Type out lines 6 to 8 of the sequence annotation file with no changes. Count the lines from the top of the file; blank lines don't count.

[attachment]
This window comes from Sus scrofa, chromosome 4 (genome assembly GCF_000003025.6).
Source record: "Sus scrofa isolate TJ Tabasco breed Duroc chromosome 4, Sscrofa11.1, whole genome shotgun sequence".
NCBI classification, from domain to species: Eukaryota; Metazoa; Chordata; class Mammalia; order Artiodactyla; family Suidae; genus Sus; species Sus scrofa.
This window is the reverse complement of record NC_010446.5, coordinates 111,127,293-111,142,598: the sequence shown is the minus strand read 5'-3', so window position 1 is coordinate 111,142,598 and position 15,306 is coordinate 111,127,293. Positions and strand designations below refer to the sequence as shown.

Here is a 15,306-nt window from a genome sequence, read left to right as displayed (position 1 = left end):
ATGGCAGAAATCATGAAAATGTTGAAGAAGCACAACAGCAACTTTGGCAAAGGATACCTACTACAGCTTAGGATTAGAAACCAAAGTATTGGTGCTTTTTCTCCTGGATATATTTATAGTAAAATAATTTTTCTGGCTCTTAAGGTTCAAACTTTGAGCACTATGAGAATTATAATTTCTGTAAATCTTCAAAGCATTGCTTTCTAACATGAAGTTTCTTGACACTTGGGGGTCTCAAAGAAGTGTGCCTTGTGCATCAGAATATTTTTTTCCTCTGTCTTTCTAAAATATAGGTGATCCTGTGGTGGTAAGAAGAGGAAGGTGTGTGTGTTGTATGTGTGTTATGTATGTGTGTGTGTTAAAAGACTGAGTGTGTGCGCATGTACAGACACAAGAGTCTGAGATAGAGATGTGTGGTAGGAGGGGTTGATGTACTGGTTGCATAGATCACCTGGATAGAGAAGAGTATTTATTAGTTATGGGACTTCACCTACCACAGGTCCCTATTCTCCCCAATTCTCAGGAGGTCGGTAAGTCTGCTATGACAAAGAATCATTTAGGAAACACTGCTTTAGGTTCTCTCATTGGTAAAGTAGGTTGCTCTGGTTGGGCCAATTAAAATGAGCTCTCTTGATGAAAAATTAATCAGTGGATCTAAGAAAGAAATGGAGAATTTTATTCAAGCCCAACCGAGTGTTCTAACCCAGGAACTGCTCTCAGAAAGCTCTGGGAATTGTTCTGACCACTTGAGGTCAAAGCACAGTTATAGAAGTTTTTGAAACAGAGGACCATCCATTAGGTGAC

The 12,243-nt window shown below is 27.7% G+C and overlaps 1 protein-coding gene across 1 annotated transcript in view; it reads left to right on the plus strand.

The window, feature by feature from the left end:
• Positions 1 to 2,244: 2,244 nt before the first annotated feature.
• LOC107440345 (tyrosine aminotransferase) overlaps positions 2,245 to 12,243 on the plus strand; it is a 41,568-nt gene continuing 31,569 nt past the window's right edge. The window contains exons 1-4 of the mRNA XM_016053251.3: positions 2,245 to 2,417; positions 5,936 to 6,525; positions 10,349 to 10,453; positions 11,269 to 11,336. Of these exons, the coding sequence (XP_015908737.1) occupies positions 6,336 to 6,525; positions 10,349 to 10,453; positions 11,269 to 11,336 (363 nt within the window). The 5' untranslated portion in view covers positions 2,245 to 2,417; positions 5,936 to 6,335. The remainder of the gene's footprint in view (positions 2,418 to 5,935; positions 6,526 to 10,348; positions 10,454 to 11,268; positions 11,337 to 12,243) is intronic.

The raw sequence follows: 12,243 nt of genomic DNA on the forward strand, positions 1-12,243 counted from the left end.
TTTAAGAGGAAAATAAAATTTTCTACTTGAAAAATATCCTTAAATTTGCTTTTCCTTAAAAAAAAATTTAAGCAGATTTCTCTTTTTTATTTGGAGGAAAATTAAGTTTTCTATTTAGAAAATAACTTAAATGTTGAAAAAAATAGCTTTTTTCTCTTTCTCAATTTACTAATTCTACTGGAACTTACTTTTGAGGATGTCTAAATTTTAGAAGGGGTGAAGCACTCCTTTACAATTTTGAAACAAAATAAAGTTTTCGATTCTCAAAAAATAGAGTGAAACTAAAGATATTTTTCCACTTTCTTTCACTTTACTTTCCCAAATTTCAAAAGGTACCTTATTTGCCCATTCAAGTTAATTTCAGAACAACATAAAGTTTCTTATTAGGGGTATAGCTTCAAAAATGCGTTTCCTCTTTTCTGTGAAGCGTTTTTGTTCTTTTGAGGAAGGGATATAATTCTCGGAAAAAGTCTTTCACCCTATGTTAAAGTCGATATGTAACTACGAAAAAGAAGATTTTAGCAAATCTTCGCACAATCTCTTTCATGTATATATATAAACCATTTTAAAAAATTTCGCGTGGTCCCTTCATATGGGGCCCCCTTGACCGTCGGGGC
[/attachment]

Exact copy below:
ATGGCAGAAATCATGAAAATGTTGAAGAAGCACAACAGCAACTTTGGCAAAGGATACCTACTACAGCTTAGGATTAGAAACCAAAGTATTGGTGCTTTTTCTCCTGGATATATTTATAGTAAAATAATTTTTCTGGCTCTTAAGGTTCAAACTTTGAGCACTATGAGAATTATAATTTCTGTAAATCTTCAAAGCATTGCTTTCTAACATGAAGTTTCTTGACACTTGGGGGTCTCAAAGAAGTGTGCCTTGTGCATCAGAATATTTTTTTCCTCTGTCTTTCTAAAATATAGGTGATCCTGTGGTGGTAAGAAGAGGAAGGTGTGTGTGTTGTATGTGTGTTATGTATGTGTGTGTGTTAAAAGACTGAGTGTGTGCGCATGTACAGACACAAGAGTCTGAGATAGAGATGTGTGGTAGGAGGGGTTGATGTACTGGTTGCATAGATCACCTGGATAGAGAAGAGTATTTATTAGTTATGGGACTTCACCTACCACAGGTCCCTATTCTCCCCAATTCTCAGGAGGTCGGTAAGTCTGCTATGACAAAGAATCATTTAGGAAACACTGCTTTAGGTTCTCTCATTGGTAAAGTAGGTTGCTCTGGTTGGGCCAATTAAAATGAGCTCTCTTGATGAAAAATTAATCAGTGGATCTAAGAAAGAAATGGAGAATTTTATTCAAGCCCAACCGAGTGTTCTAACCCAGGAACTGCTCTCAGAAAGCTCTGGGAATTGTTCTGACCACTTGAGGTCAAAGCACAGTTATAGAAGTTTTTGAAACAGAGGACCATCCATTAGGTGAC

The 12,243-nt window shown below is 27.7% G+C and overlaps 1 protein-coding gene across 1 annotated transcript in view; it reads left to right on the plus strand.

The window, feature by feature from the left end: